A recent survey showed that only 25% of enrolled school-aged children accessed education during school closures in Delhi, despite high levels of internet connectivity.
The 2021 survey, conducted by policy think tanks LIRNEasia and ICRIER, showed that 84% of households in NCT Delhi have an internet connection: 22 percentage points higher than the national average. Although the survey also shows that the high level of household connectivity in Delhi helped it to better adapt in certain aspects during the COVID-19-induced lockdowns, it did not translate to gains in education.
Only 25% of school-aged children had any access to formal education during school closures in Delhi. In contrast, 40% had access to education in Tamil Nadu. Access was even low amongst the households with internet connectivity, indicating that while internet connectivity helped enable access to education, it did not guarantee it.
However, higher levels of household connectivity were seen enabling 19% of Delhi’s employed residents working from home during what they considered the most severe lockdown: this was nearly double the national average of 10% as well as that of states such as Tamil Nadu and Maharashtra. Further use of telemedicine in Delhi was greater than the national average — 45% of those the Delhi’s population aged who required access to healthcare during what they considered the most severe lockdown used online health consultations services, as opposed to the national average of 38%.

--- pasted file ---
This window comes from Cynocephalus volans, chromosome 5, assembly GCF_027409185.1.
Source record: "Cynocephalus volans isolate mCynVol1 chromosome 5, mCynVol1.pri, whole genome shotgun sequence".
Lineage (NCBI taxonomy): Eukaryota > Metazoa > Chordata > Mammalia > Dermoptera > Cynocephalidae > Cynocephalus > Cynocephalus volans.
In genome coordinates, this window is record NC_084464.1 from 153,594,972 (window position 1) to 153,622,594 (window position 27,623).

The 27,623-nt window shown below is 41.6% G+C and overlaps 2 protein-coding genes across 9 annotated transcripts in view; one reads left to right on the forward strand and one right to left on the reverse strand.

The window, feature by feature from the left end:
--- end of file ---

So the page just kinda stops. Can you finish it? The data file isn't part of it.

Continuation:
The survey findings were released at a virtual launch event conducted on 12 November 2021, which included a panel discussion with the leading government, private sector, and civil society representatives. Panelists included Dr. Jaijit Bhattacharya (President, Centre for Digital Economy Policy Research), Abhishek Singh (President & CEO, National e-Governance Division, Ministry of Electronics and Information Technology), Nishanth Baghel (Director of Technology Innovations, Pratham), and Helani Galpaya (CEO, LIRNEasia). The discussion was moderated by Dr. Rajat Kathuria (Senior Visiting Professor, ICRIER).